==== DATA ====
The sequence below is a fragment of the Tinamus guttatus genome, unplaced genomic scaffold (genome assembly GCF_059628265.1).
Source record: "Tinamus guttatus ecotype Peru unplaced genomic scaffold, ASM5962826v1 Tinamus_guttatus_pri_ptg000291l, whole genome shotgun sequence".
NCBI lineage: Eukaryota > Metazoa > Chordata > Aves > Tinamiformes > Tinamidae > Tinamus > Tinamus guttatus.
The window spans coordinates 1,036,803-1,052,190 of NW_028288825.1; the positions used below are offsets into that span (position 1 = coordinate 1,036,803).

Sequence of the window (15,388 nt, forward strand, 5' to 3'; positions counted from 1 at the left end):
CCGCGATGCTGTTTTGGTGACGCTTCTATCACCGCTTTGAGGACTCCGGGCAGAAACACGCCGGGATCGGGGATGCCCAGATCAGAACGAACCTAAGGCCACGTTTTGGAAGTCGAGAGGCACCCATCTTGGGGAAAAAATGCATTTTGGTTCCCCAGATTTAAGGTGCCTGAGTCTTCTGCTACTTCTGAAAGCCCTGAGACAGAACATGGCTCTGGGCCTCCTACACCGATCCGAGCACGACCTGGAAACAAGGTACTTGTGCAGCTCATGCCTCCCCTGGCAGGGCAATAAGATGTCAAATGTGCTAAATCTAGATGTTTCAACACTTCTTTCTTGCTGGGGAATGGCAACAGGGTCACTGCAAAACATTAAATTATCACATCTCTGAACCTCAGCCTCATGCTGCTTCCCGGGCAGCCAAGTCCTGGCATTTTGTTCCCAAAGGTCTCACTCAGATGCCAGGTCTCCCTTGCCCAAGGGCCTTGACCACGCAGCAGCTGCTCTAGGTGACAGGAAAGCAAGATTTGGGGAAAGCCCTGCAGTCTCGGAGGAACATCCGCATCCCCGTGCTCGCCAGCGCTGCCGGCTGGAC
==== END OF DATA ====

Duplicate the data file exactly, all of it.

The sequence below is a fragment of the Tinamus guttatus genome, unplaced genomic scaffold (genome assembly GCF_059628265.1).
Source record: "Tinamus guttatus ecotype Peru unplaced genomic scaffold, ASM5962826v1 Tinamus_guttatus_pri_ptg000291l, whole genome shotgun sequence".
NCBI lineage: Eukaryota > Metazoa > Chordata > Aves > Tinamiformes > Tinamidae > Tinamus > Tinamus guttatus.
The window spans coordinates 1,036,803-1,052,190 of NW_028288825.1; the positions used below are offsets into that span (position 1 = coordinate 1,036,803).

Sequence of the window (15,388 nt, forward strand, 5' to 3'; positions counted from 1 at the left end):
CCGCGATGCTGTTTTGGTGACGCTTCTATCACCGCTTTGAGGACTCCGGGCAGAAACACGCCGGGATCGGGGATGCCCAGATCAGAACGAACCTAAGGCCACGTTTTGGAAGTCGAGAGGCACCCATCTTGGGGAAAAAATGCATTTTGGTTCCCCAGATTTAAGGTGCCTGAGTCTTCTGCTACTTCTGAAAGCCCTGAGACAGAACATGGCTCTGGGCCTCCTACACCGATCCGAGCACGACCTGGAAACAAGGTACTTGTGCAGCTCATGCCTCCCCTGGCAGGGCAATAAGATGTCAAATGTGCTAAATCTAGATGTTTCAACACTTCTTTCTTGCTGGGGAATGGCAACAGGGTCACTGCAAAACATTAAATTATCACATCTCTGAACCTCAGCCTCATGCTGCTTCCCGGGCAGCCAAGTCCTGGCATTTTGTTCCCAAAGGTCTCACTCAGATGCCAGGTCTCCCTTGCCCAAGGGCCTTGACCACGCAGCAGCTGCTCTAGGTGACAGGAAAGCAAGATTTGGGGAAAGCCCTGCAGTCTCGGAGGAACATCCGCATCCCCGTGCTCGCCAGCGCTGCCGGCTGGAC